February 27, 2014

I like CreativeMornings—a lot

CreativeMornings inventor Tina Roth Eisenberg at debut gathering in Chicago (Summer, 2011). View more.

CreativeMornings is a monthly breakfast lecture series, for the creative community, started by Tina Roth Eisenberg of Swissmiss. What originated in Brooklyn, New York, has evolved into a platform with kindred chapters established throughout the world.

It’s no secret that I’m an avid CreativeMornings enthusiast through my write-ups. Based on my experience of going to past events and what I’ve taken away from them, I feel that CreativeMornings is one of a rare few of high-quality meet-ups worth returning to.

While reading “The Rise of the Creative Class and how it’s transforming work, leisure, community and everyday life” (2002) by urban studies theorist Richard Florida, CreativeMornings came to mind. I paired the following quotes from the book with observations from CreativeMornings to bring the two together, and to further demonstrate how this is an activity that matters.

“Creativity comes from people.” (1)

CreativeMornings is run entirely by volunteers who organize monthly events with speakers, find and persuade hosts and sponsors, manage the recording of each event, and keep the communication flowing about their respective chapter’s news. You can easily sign up online to attend, the Chicago chapter in my case. Registration for upcoming talks transpires quickly, most times, rapidly.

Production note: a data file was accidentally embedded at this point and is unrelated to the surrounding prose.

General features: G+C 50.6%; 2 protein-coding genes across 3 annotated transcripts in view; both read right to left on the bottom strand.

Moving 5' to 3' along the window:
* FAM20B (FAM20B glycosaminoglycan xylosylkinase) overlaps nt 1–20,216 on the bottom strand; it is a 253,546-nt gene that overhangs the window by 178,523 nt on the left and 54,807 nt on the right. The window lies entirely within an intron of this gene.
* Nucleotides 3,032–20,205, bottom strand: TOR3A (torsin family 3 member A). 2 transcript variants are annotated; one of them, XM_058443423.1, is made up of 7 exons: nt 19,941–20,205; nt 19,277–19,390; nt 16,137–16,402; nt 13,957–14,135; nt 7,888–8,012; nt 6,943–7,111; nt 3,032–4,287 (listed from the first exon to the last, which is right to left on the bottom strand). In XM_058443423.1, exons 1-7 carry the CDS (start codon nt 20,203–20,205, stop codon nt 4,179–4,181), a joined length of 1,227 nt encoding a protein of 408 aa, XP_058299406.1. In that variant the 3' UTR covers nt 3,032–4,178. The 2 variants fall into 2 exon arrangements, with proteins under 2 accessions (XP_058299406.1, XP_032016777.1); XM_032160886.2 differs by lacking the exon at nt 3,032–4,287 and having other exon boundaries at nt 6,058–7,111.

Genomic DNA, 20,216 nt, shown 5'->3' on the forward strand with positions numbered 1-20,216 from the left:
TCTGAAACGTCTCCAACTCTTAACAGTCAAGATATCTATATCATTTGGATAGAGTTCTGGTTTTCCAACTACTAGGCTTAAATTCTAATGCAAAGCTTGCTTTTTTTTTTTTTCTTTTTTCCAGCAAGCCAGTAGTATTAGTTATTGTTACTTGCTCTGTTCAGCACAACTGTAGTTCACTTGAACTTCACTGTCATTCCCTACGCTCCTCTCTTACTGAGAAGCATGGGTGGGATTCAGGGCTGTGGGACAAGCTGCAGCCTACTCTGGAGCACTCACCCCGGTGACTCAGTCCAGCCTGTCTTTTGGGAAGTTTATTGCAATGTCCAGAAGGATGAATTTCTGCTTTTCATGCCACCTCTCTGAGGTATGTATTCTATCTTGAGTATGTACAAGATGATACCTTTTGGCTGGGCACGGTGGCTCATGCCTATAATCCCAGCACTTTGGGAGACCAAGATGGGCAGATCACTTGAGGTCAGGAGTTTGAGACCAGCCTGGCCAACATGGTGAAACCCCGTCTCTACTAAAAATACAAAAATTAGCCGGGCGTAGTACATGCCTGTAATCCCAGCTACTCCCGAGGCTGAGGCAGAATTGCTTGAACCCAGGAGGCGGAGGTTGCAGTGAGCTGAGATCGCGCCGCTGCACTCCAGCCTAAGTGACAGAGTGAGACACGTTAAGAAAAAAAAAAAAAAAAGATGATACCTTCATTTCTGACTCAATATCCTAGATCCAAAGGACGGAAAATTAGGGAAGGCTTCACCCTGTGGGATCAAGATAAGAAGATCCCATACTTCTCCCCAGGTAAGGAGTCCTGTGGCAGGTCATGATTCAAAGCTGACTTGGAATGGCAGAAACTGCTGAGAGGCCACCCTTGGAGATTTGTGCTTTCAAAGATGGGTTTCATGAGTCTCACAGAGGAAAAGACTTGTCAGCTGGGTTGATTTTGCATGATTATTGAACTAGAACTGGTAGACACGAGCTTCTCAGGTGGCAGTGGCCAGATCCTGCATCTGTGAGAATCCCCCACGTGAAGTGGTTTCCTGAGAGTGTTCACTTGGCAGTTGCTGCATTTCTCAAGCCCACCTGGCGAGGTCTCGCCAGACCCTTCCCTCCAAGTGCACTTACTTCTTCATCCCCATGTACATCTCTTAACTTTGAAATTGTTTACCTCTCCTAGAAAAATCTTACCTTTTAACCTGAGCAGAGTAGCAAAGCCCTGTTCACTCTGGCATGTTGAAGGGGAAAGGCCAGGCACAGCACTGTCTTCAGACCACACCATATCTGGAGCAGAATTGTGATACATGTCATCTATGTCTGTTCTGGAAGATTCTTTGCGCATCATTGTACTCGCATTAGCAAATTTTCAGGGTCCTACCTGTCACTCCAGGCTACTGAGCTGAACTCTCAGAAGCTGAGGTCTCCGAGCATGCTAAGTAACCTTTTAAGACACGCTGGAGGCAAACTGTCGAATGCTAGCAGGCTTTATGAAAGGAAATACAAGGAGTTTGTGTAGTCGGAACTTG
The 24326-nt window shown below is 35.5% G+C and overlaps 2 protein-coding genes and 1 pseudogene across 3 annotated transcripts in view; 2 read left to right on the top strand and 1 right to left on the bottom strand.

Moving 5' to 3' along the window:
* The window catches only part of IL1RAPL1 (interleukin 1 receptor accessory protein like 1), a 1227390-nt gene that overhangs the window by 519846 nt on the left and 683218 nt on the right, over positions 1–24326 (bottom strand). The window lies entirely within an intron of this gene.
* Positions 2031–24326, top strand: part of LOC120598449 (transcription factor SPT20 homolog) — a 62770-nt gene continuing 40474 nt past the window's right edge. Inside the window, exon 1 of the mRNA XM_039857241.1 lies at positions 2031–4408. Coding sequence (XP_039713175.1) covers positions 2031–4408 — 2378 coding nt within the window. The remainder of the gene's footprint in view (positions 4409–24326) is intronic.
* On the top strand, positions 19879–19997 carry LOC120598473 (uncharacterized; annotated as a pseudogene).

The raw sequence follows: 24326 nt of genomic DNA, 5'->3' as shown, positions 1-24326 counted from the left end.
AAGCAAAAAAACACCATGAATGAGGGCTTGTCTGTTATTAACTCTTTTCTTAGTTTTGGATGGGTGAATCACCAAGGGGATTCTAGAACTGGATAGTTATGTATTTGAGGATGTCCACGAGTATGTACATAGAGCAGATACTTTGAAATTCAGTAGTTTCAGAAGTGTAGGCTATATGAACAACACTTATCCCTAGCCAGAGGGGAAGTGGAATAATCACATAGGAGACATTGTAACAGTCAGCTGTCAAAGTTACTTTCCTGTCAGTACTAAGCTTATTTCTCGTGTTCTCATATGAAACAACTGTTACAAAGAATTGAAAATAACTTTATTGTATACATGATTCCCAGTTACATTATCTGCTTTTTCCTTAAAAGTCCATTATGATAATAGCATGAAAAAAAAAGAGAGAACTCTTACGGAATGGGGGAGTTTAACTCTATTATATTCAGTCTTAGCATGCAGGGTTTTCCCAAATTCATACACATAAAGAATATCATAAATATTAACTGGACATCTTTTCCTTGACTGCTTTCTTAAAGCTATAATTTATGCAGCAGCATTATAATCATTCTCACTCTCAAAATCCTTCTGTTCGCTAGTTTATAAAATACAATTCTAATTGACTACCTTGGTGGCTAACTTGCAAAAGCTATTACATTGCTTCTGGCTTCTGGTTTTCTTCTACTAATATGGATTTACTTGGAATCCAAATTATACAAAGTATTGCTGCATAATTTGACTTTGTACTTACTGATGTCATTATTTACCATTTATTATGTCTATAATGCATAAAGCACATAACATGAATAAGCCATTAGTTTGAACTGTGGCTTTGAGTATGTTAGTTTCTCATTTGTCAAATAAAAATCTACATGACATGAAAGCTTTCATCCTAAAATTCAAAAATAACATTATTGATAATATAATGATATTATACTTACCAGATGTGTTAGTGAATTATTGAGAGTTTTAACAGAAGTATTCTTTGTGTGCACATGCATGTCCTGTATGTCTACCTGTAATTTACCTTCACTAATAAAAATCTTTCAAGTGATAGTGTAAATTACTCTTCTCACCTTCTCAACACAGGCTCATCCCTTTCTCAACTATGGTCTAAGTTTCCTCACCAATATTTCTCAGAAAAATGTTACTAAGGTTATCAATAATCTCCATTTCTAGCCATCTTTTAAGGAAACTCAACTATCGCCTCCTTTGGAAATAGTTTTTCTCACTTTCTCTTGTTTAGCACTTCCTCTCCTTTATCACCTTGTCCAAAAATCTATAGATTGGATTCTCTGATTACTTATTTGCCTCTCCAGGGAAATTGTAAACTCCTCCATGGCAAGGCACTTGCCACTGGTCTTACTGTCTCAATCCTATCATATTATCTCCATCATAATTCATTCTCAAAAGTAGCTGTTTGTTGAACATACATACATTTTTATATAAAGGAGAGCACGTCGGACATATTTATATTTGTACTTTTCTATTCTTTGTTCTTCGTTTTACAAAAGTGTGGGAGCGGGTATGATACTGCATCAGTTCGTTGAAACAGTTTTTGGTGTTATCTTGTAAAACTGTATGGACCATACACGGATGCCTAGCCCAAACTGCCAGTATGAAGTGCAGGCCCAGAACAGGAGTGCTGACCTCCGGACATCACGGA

The urbanist Jane Jacobs said, “Design is people.” CreativeMornings is composed of people, by design. This is obvious, but it’s a fact that can be easily taken for granted.

“Members of the Creative Class endeavor to create individualistic identities that reflect their creative identity. This can entail a mixing of multiple creative identities.” (1)

Though the major part of each CreativeMornings is the featured talk, there is designated time to interact with other attendees (coinciding with breakfast-treat indulgence) beforehand. I’ve met jewelry designers, knitters, copywriters, project managers, software developers and a physical therapist. You may find the last role as an outlier, but this is what makes CreativeMornings work, where eclectic diversity prevails. The range of “creative identities” is complemented by out-of-towners. I’ve been introduced to attendees at the Chicago chapter of CreativeMornings from outside the city as well.

Whatever the creative discipline—wherever home is—the collective identity, of those signing up and attending CreativeMornings, is that makers are curious about other makers. This collective sense of curiosity is energized by both CreativeMornings’ global themes, that address aspects of humanity, and its regular rotation of venues that take advantage of a city’s cultural portfolio.

“The Creative Class favors hard work, challenge and stimulation.” (2)

I’ve been attending and reporting on CreativeMornings/Chicago since their debut in 2011. Listening to speakers sharing their challenges and efforts in making what she or he considers fulfilling work is a comfort, and one that many of us seek, in order to be nudged.

Stimulation quickly gets scarce. I’m thankful that CreativeMornings reliably provides it, in person and via video, on a monthly basis.

(1) Page 5 of hardcover edition, 2002
(2) Page 78 of hardcover edition, 2002

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See related posts: Infographics inspired by Richard Florida’s Book “The Rise of the Creative Class” / Speaking tips gleaned from CreativeMornings / The people who make the Chicago chapter of CreativeMornings possible / Wisdom at CreativeMornings: Maira Kalman, George Lois, Milton Glaser

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For more conferences/summits/camps/meet-ups related to art, business, design, storytelling, technology, and more, see this list.

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